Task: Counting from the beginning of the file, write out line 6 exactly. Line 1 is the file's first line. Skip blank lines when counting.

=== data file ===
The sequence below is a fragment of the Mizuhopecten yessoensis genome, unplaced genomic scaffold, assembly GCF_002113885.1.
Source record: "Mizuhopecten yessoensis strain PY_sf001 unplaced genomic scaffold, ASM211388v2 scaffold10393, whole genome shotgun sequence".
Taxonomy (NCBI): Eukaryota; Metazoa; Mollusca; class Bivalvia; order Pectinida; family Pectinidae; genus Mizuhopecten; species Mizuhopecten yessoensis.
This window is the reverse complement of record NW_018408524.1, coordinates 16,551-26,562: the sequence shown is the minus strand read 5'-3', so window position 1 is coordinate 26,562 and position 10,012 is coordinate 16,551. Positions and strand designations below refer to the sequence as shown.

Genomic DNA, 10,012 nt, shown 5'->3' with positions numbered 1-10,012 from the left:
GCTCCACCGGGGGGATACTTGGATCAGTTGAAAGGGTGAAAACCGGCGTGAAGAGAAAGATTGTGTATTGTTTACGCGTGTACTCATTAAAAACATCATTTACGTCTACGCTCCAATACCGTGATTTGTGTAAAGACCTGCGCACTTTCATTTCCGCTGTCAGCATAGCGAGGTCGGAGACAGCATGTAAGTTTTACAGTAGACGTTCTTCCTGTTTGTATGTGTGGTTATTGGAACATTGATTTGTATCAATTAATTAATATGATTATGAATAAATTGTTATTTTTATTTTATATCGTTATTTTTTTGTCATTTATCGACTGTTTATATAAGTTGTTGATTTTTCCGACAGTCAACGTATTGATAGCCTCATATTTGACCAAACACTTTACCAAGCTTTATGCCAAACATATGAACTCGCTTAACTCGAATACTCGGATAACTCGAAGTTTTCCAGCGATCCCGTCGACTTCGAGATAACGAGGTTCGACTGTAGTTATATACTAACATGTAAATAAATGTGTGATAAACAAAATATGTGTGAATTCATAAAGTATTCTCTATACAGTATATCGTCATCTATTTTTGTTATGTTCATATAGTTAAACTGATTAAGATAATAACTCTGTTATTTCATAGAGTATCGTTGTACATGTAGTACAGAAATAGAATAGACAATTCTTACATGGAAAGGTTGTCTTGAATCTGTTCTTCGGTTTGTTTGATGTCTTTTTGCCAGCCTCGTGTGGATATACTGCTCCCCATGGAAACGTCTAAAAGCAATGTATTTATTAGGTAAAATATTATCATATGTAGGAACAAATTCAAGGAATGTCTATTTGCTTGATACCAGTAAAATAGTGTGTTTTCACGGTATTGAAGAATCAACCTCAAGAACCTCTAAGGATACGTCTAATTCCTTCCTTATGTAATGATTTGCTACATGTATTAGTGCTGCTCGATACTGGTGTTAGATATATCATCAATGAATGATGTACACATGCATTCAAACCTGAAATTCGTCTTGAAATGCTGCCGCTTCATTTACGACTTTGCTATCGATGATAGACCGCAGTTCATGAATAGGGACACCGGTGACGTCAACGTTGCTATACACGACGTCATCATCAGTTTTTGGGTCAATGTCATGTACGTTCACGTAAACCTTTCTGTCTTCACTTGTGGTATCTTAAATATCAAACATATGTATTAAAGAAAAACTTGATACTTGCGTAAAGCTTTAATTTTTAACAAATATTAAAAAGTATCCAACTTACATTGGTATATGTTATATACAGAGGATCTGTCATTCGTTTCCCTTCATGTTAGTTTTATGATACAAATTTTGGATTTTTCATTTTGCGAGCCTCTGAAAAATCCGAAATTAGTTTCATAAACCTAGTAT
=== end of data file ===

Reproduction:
GCTCCACCGGGGGGATACTTGGATCAGTTGAAAGGGTGAAAACCGGCGTGAAGAGAAAGATTGTGTATTGTTTACGCGTGTACTCATTAAAAACATCATTTACGTCTACGCTCCAATACCGTGATTTGTGTAAAGACCTGCGCACTTTCATTTCCGCTGTCAGCATAGCGAGGTCGGAGACAGCATGTAAGTTTTACAGTAGACGTTCTTCCTGTTTGTATGTGTGGTTATTGGAACATTGATTTGTATCAATTAATTAATATGATTATGAATAAATTGTTATTTTTATTTTATATCGTTATTTTTTTGTCATTTATCGACTGTTTATATAAGTTGTTGATTTTTCCGACAGTCAACGTATTGATAGCCTCATATTTGACCAAACACTTTACCAAGCTTTATGCCAAACATATGAACTCGCTTAACTCGAATACTCGGATAACTCGAAGTTTTCCAGCGATCCCGTCGACTTCGAGATAACGAGGTTCGACTGTAGTTATATACTAACATGTAAATAAATGTGTGATAAACAAAATATGTGTGAATTCATAAAGTATTCTCTATACAGTATATCGTCATCTATTTTTGTTATGTTCATATAGTTAAACTGATTAAGATAATAACTCTGTTATTTCATAGAGTATCGTTGTACATGTAGTACAGAAATAGAATAGACAATTCTTACATGGAAAGGTTGTCTTGAATCTGTTCTTCGGTTTGTTTGATGTCTTTTTGCCAGCCTCGTGTGGATATACTGCTCCCCATGGAAACGTCTAAAAGCAATGTATTTATTAGGTAAAATATTATCATATGTAGGAACAAATTCAAGGAATGTCTATTTGCTTGATACCAGTAAAATAGTGTGTTTTCACGGTATTGAAGAATCAACCTCAAGAACCTCTAAGGATACGTCTAATTCCTTCCTTATGTAATGATTTGCTACATGTATTAGTGCTGCTCGATACTGGTGTTAGATATATCATCAATGAATGATGTACACATGCATTCAAACCTGAAATTCGTCTTGAAATGCTGCCGCTTCATTTACGACTTTGCTATCGATGATAGACCGCAGTTCATGAATAGGGACACCGGTGACGTCAACGTTGCTATACACGACGTCATCATCAGTTTTTGGGTCAATGTCATGTACGTTCACGTAAACCTTTCTGTCTTCACTTGTGGTATCTTAAATATCAAACATATGTATTAAAGAAAAACTTGATACTTGCGTAAAGCTTTAATTTTTAACAAATATTAAAAAGTATCCAACTTACATTGGTATATGTTATATACAGAGGATCTGTCATTCGTTTCCCTTCATGTTAGTTTTATGATACAAATTTTGGATTTTTCATTTTGCGAGCCTCTGAAAAATCCGAAATTAGTTTCATAAACCTAGTAT